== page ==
Michigan State Symposium on “Modernizing Marriage through E-Marriage”

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Check out some of the great pieces from the Michigan State Law Review Symposium on “Modernizing Marriage.”

Kerry Abrams, Peaceful Penetration: Proxy Marriage, Same-Sex Marriage, and Recognition, 2011 Mich. St. L. Rev. 141-172

This Essay is a contribution to a symposium, “Modernizing Marriage through E-Marriage,” that focused on “E-marriage,” an idea developed by Professors Adam Candeub and Mae Kuykendall in their article Modernizing Marriage, 44 U. Mich. L. Reform 735 (2011). E-marriage, as Candeub and Kuykendall acknowledge, would be the latest instantiation of the ancient phenomenon of proxy marriage. In this Essay, I aim to complicate Candeub and Kuykendall’s claim that E-marriage would represent a positive step forward in the recognition of marriages by same-sex couples by providing a partial genealogy of proxy marriage in our country. In particular, the Essay offers some historical observations about how proxy marriage flourished for a time among immigrants to the United States and was then abolished by the National Origins Act of 1924. There are some striking parallels between E-marriage and these earlier forms of proxy marriage, and my hope is that the historical examples will provide us with a richer backdrop for understanding the complex legal and cultural dynamics surrounding proxy marriage. The story of how proxy marriage became popular and was ultimately banned as a basis for immigration tells us a great deal about marriage’s cultural valence in times of social upheaval.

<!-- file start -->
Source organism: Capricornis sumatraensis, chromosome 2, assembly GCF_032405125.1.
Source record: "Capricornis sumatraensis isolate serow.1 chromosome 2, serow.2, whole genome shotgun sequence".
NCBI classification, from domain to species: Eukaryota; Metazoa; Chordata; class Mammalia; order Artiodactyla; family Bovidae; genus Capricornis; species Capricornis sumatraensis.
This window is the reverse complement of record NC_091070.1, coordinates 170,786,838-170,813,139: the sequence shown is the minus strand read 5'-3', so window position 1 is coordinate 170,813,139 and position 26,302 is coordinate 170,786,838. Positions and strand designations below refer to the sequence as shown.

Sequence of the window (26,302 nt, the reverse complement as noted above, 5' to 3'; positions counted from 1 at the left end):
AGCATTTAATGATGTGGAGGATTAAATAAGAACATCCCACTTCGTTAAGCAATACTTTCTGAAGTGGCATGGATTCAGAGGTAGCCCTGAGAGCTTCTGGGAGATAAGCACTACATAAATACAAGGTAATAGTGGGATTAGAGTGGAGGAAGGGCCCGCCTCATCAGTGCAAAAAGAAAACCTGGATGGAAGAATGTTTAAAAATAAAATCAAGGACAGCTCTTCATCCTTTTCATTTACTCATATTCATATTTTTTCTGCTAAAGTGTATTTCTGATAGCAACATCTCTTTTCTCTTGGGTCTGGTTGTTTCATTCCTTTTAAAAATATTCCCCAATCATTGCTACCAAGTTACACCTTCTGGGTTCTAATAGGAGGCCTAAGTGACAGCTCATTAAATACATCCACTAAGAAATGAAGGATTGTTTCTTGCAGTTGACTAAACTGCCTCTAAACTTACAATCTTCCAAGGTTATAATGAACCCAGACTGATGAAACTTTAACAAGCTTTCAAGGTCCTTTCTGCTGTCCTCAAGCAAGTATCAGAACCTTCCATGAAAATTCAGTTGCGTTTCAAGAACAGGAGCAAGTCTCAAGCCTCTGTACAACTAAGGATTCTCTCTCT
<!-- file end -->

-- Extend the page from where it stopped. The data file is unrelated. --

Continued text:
Anita Bernstein, Toward More Parsimony and Transparency in “The Essentials of Marriage”, 2011 Mich. St. L. Rev. 83-139

Written for a symposium about marriage-related innovation, this article catalogs impediments to freedom of contract related to marriage that American judges and legislatures have put in the law and continue to impose. Although many of these impediments have become quaint, ‘defense of marriage’ statutes codified in the last fifteen years have made this interference worse. Marriage is a legal status, of course, and Status defeats Contract almost by definition. From a premise that the state ought to use its interference power sparingly, however, the article calls for more parsimony and transparency in the law of marriage: Constraints on freedom related to marriage should be kept to a reasonable minimum; to the extent they persist, these constraints ought to be intelligible.

June Carbone, Marriage as a State of Mind: Federalism, Contract and the Expressive Interest in Family Law, 2011 Mich. St. L. Rev. 49-82

-Bridget Crawford

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